Sea wall murals are bringing color and environmental awareness to East Boston
September 22, 2020
The Boston Harbor Shipyard and Marina came to life as the summer ended with a collection of four vibrant, story-telling murals decorating the exterior of several brick buildings in the area. Linda Cabot, in partnership with HarborArts and PangeaSeed Foundation, hosted the first “Sea Walls: Artists for Oceans” project in the Northeast from Sept. 1 through Sept. 20.
These ocean-themed, large-scale paintings were created to raise awareness around environmental issues like coastal flooding, and to add colorful livelihood to the East Boston community during the dispiriting time of COVID-19.
“Now more than ever, there is no better way to bring light to the community than to add fresh, bright colors to the neighborhood during an extraordinarily difficult time,” Sea Walls said in a statement on its website.
Chavez composed a brilliant, energetic piece titled “Rise.” After researching about East Boston’s waters and the Boston Harbor Shipyard and Marina’s history, she was inspired by the unfortunate damage unregulated plastic use has had on this community and the sea animals and birds it kills.
According to Chavez, Mestiza also represents “the past, present and future of our collective livelihoods, taking action and caring for a better tomorrow.”
Through her work, she hopes to educate diverse audiences and inspire change.
“Native animals, seaweed and plants navigate through plastic and particle pieces floating in water. Environmental pollution affects people and oceans alike; it is in our hands to care, advocate and create change, starting with changing our own behaviors before it is too late,” said Chavez.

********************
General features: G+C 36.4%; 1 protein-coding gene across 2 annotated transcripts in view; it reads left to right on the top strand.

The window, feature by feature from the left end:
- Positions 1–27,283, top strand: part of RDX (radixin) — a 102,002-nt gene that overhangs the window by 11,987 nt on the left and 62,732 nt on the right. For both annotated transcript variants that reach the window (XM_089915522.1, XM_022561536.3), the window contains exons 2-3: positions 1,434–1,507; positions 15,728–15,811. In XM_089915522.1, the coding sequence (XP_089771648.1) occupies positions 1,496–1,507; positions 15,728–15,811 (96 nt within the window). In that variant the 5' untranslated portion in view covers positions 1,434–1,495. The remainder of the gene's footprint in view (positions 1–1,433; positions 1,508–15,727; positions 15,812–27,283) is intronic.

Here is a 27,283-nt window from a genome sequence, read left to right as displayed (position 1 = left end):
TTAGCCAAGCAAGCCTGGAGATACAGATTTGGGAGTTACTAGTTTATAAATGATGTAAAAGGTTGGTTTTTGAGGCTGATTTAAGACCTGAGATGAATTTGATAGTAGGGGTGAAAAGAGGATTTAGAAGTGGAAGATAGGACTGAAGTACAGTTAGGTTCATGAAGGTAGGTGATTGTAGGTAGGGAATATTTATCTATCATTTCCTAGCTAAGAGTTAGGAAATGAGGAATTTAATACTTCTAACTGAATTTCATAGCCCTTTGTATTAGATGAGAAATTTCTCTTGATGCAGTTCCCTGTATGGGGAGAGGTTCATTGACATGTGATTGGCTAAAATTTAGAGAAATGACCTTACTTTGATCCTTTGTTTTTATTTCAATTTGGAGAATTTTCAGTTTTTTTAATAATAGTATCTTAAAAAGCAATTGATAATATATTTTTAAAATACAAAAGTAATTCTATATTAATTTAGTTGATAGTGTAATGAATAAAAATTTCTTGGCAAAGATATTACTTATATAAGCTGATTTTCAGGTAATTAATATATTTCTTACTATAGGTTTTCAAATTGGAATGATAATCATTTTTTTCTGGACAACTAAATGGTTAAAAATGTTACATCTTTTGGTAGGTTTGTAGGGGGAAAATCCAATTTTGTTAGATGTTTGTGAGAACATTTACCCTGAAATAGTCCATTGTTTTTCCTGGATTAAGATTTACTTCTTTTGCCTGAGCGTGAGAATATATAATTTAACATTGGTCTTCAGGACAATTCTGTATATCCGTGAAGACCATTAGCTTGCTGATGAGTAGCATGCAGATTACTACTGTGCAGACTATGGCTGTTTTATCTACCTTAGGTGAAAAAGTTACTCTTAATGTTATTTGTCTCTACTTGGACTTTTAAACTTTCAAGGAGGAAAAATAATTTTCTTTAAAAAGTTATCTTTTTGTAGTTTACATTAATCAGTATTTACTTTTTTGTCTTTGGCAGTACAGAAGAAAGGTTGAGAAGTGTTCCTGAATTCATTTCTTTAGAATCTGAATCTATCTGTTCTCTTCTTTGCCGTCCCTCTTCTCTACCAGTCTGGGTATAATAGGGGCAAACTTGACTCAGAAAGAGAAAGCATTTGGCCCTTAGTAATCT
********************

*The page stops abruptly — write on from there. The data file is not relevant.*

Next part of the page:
IMAGINE, a spirited artist from Nepal, created a large, fiery mural on one of the largest buildings in the area, transforming the wrecked wall into a powerful message. The artwork featured three mandalas in deep red and neon orange colors, repeating the message “protect what you love” in Nepali.
A vivid, multi-colored composition that wrapped around the wall of a small building along the boardwalk was designed by Roth and Douglas. The mural featured a child holding a seashell up to their face, surrounded by ocean wildlife painted in all gray tones. These elements were surrounded by vibrant colored shapes and symbols of plastic water bottles and factory exhaust, sending a message of how pollution is destroying the earth’s waters.
Morway converted a wall in the shipyard into a portrait of two seagulls gliding above the water. Unlike the other murals, which displayed bright blue and multicolored backgrounds to represent the ocean, this artist-activist painted the Boston skyline at sunset, on a cloudy day. By making this decision, this large-scale creation overwhelmed the eye with feelings of gloominess.
“These murals are being painted with a purpose to give our oceans a creative voice; they aim to serve as educational tools and conversation starters about locally relevant issues affecting our oceans, environment and people,” according to the Sea Walls Boston 2020 Facebook page.
Along with the mural presentation, Sea Walls Boston brought the community a series of events to educate families about marine environmental problems and to engage children in the art and the message it sends.
“Sea Walls Boston is also produced in partnership with Boston Harbor Now, East Boston Main Streets, the Donald McKay K-8 School, Friends of Mary Ellen Welch Greenway (formerly the East Boston Greenway) and many members of the East Boston community,” stated the event’s Facebook page.
Follow Julia on Twitter @juliaahaesy.